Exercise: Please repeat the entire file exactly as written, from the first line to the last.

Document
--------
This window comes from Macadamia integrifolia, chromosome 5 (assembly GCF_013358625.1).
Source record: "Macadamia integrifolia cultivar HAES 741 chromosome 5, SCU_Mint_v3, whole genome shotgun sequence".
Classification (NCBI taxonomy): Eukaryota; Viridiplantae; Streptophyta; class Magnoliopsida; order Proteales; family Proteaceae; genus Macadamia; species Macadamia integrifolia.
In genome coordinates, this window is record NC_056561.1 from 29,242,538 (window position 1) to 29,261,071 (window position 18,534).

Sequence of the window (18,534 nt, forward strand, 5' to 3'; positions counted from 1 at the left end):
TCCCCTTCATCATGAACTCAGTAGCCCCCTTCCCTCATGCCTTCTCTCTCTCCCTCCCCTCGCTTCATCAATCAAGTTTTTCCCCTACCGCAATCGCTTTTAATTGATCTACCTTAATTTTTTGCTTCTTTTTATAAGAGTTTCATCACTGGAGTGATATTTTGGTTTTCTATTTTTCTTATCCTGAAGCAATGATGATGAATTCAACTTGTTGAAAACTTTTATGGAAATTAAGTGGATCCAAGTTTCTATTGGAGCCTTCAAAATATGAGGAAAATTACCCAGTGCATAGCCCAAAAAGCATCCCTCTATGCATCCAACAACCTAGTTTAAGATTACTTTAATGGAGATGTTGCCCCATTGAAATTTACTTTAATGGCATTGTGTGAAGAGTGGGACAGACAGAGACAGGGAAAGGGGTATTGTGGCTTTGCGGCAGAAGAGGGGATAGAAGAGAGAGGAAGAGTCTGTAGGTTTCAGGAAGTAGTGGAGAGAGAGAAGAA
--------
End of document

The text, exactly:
This window comes from Macadamia integrifolia, chromosome 5 (assembly GCF_013358625.1).
Source record: "Macadamia integrifolia cultivar HAES 741 chromosome 5, SCU_Mint_v3, whole genome shotgun sequence".
Classification (NCBI taxonomy): Eukaryota; Viridiplantae; Streptophyta; class Magnoliopsida; order Proteales; family Proteaceae; genus Macadamia; species Macadamia integrifolia.
In genome coordinates, this window is record NC_056561.1 from 29,242,538 (window position 1) to 29,261,071 (window position 18,534).

Sequence of the window (18,534 nt, forward strand, 5' to 3'; positions counted from 1 at the left end):
TCCCCTTCATCATGAACTCAGTAGCCCCCTTCCCTCATGCCTTCTCTCTCTCCCTCCCCTCGCTTCATCAATCAAGTTTTTCCCCTACCGCAATCGCTTTTAATTGATCTACCTTAATTTTTTGCTTCTTTTTATAAGAGTTTCATCACTGGAGTGATATTTTGGTTTTCTATTTTTCTTATCCTGAAGCAATGATGATGAATTCAACTTGTTGAAAACTTTTATGGAAATTAAGTGGATCCAAGTTTCTATTGGAGCCTTCAAAATATGAGGAAAATTACCCAGTGCATAGCCCAAAAAGCATCCCTCTATGCATCCAACAACCTAGTTTAAGATTACTTTAATGGAGATGTTGCCCCATTGAAATTTACTTTAATGGCATTGTGTGAAGAGTGGGACAGACAGAGACAGGGAAAGGGGTATTGTGGCTTTGCGGCAGAAGAGGGGATAGAAGAGAGAGGAAGAGTCTGTAGGTTTCAGGAAGTAGTGGAGAGAGAGAAGAA